and poignant responses to trauma. But the American
people's profound ignorance of their own government's
foreign policy bodes ill.
A massive military response is being assembled even now.
The cold fact that American military might isn't much use
against the kind of opponent America is fighting will be
ignored. Bush will use this week as an excuse to spend
billions of dollars on missile defence - even though missile
defence is now more absurd than ever.
The US intelligence agencies - outsmarted yet again - are
already demanding that civil rights be rolled back in the hope
of catching the next group of criminals. There will be
pressure as never before on privacy. John Perry Barlow has
depicted the attack as the burning of the Reichstag - the
calamity that unleashed the Nazis. We can only hope he's
And already, it seems, American anger has been turned
inwards on Arab Americans - or even anyone who looks like
they might be Arab.
The economic consequences here are yet unknowable. Only
hours before the attack, there was very bad news on the
global economy, with concerns focused on Japan. It's not
yet clear what the additional impact of destruction,
interruption of business, an insurance nightmare and a
general loss of confidence will be.
On the other hand, money spend setting right disaster will
boost American GDP; and it may be fear of economic
consequences that stays the hand of America's military
For us, Air New Zealand has fallen in a hole at precisely the
wrong time; things may be tough for the air travel industry
for a while now. Still, there are worse places to be right now
than a food basket in the South Pacific ocean.
The world has changed and it already seems a long, long
time since last Friday night and the B-Net New Zealand
Music Awards and the late, late party after at the Bowler.
Special big-ups to MonkeyBoy for storming the decks with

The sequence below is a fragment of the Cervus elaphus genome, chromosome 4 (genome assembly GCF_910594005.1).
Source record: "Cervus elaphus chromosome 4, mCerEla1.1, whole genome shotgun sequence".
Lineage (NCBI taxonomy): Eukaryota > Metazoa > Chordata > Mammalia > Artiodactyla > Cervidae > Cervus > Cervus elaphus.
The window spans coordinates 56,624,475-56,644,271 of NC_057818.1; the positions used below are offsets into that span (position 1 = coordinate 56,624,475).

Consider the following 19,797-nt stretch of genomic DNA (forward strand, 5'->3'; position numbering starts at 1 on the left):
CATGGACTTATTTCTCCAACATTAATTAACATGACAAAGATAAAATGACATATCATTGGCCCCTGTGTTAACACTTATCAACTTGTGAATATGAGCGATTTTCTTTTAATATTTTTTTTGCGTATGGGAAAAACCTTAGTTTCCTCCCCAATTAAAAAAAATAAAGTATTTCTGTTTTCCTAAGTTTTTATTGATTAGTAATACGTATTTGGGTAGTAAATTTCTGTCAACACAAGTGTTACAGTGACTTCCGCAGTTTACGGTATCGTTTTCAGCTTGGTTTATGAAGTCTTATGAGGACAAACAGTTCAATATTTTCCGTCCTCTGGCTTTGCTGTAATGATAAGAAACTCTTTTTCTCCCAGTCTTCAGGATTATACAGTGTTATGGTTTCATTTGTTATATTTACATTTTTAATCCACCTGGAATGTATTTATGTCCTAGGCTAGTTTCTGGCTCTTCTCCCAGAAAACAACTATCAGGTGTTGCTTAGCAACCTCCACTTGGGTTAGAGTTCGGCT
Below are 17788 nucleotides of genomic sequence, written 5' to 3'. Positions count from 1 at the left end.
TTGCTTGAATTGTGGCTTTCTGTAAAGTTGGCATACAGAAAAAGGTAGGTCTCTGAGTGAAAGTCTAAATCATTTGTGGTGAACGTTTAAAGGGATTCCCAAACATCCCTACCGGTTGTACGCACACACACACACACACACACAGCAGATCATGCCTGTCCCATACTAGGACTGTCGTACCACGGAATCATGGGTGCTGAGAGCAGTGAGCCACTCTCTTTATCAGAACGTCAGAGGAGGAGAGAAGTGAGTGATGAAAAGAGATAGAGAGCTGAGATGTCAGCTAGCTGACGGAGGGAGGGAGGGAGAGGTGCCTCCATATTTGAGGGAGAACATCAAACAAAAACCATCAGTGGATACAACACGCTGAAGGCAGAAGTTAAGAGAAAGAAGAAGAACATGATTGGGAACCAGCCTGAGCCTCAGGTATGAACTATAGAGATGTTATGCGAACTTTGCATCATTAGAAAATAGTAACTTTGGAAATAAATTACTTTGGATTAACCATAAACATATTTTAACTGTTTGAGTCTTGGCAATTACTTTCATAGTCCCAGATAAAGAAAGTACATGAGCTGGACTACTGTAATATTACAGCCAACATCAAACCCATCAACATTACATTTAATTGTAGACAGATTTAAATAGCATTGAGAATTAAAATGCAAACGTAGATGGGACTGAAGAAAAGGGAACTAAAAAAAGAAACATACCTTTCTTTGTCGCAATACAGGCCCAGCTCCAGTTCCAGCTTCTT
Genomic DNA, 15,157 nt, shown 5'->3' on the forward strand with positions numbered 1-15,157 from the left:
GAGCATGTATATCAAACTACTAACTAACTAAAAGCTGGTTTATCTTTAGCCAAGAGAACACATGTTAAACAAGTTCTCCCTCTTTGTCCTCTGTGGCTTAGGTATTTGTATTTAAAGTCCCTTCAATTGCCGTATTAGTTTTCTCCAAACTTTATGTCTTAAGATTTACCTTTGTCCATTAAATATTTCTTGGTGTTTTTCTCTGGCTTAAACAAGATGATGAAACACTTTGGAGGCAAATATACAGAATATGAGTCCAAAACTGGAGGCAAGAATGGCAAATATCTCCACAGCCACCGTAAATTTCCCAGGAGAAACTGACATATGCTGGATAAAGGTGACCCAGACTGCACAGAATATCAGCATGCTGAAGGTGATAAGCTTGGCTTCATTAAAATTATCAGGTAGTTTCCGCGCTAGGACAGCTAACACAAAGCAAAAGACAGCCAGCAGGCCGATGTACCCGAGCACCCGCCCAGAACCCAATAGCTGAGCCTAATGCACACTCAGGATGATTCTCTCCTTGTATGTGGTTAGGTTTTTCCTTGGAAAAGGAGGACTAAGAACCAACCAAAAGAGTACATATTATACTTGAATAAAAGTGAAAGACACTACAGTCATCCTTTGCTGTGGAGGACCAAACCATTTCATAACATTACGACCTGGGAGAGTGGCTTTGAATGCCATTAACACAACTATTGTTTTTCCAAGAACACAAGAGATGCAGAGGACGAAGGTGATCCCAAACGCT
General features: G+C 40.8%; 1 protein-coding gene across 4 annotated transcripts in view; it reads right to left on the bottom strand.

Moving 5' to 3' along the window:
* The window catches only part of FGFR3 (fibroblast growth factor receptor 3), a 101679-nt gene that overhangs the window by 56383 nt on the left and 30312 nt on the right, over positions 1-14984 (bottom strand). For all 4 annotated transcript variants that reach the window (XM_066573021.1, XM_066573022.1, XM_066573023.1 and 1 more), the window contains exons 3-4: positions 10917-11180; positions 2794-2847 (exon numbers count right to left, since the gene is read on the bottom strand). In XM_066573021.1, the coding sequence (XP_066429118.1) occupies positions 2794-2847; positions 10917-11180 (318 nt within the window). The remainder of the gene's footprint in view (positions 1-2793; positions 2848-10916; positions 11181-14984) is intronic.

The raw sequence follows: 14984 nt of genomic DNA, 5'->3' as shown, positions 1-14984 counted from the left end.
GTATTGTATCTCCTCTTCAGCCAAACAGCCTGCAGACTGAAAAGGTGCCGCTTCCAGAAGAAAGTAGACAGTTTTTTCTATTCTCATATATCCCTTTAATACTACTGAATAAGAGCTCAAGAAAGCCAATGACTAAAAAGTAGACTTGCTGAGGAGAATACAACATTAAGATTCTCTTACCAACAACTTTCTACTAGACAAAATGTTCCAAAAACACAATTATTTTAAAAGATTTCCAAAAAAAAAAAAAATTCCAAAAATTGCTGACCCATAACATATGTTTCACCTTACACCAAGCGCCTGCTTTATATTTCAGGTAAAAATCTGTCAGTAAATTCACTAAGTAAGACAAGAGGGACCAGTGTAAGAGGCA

his his two new Subware remixes and to SirVere for his good
grace and general niceness after that unfortunate incident
with the fire extinguisher.
Anyway, when I finally did leave the party, about 4.30, I
walked up the hill and along K Road, as you do, before
catching a cab. It was a grotty, battered little taxi, driven
by a little man in Muslim garb.
We got talking. Turned out, he was an electrical engineer.
He was finishing off his PhD part-time, feeding his family by
ferrying out-of-it twentysomething in an out of K Road. And
he couldn't understand why there wasn't a real job for him -
or for most of his friends. They were from Pakistan; not
refugees, but skilled migrants whose skills New Zealand now
didn't seemed to want.
He asked me about my work, said he
felt bad about being a drag on the country - surely the
government didn't want this? I told him I was ashamed that
he didn't have a job worthy of his skills. And then stood on
the footpath watching him drive away, kicking myself for not
just tipping him the last twenty in my wallet.
Now, with local mosques having to increase security, with
Winston Peters standing up in Parliament to suggest that the
Afghan refugees still headed here might be terrorists, with,
even here, bigotry in the air, I fear the little guy has more
problems than ever. I hope I'm wrong, I really do.